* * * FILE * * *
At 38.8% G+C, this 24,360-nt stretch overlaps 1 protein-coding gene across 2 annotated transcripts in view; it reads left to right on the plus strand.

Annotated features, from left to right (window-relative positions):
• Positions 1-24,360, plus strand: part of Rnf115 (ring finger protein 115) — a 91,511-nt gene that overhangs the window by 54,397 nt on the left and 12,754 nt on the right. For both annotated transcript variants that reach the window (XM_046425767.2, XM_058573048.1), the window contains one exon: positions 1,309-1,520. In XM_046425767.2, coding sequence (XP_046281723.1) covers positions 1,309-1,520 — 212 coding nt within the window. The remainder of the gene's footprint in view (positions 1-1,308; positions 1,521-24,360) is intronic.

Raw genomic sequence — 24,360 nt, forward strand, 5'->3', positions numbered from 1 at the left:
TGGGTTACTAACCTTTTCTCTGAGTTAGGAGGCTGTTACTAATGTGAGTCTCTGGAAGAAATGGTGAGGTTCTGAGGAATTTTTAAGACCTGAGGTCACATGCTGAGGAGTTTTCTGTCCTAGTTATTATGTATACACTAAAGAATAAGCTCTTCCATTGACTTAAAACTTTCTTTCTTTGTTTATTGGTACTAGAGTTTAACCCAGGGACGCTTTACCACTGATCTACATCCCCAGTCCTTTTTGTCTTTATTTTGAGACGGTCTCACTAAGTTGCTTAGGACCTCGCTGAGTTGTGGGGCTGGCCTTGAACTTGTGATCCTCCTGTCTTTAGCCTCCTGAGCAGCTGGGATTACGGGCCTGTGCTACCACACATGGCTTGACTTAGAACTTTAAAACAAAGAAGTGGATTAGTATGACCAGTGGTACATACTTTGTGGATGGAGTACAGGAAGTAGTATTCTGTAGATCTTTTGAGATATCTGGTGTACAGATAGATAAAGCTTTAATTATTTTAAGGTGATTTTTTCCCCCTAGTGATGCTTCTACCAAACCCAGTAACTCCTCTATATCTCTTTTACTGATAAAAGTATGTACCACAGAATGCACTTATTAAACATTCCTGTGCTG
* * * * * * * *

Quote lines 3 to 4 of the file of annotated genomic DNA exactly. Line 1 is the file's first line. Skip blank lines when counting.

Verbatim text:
• Positions 1-24,360, plus strand: part of Rnf115 (ring finger protein 115) — a 91,511-nt gene that overhangs the window by 54,397 nt on the left and 12,754 nt on the right. For both annotated transcript variants that reach the window (XM_046425767.2, XM_058573048.1), the window contains one exon: positions 1,309-1,520. In XM_046425767.2, coding sequence (XP_046281723.1) covers positions 1,309-1,520 — 212 coding nt within the window. The remainder of the gene's footprint in view (positions 1-1,308; positions 1,521-24,360) is intronic.

Raw genomic sequence — 24,360 nt, forward strand, 5'->3', positions numbered from 1 at the left: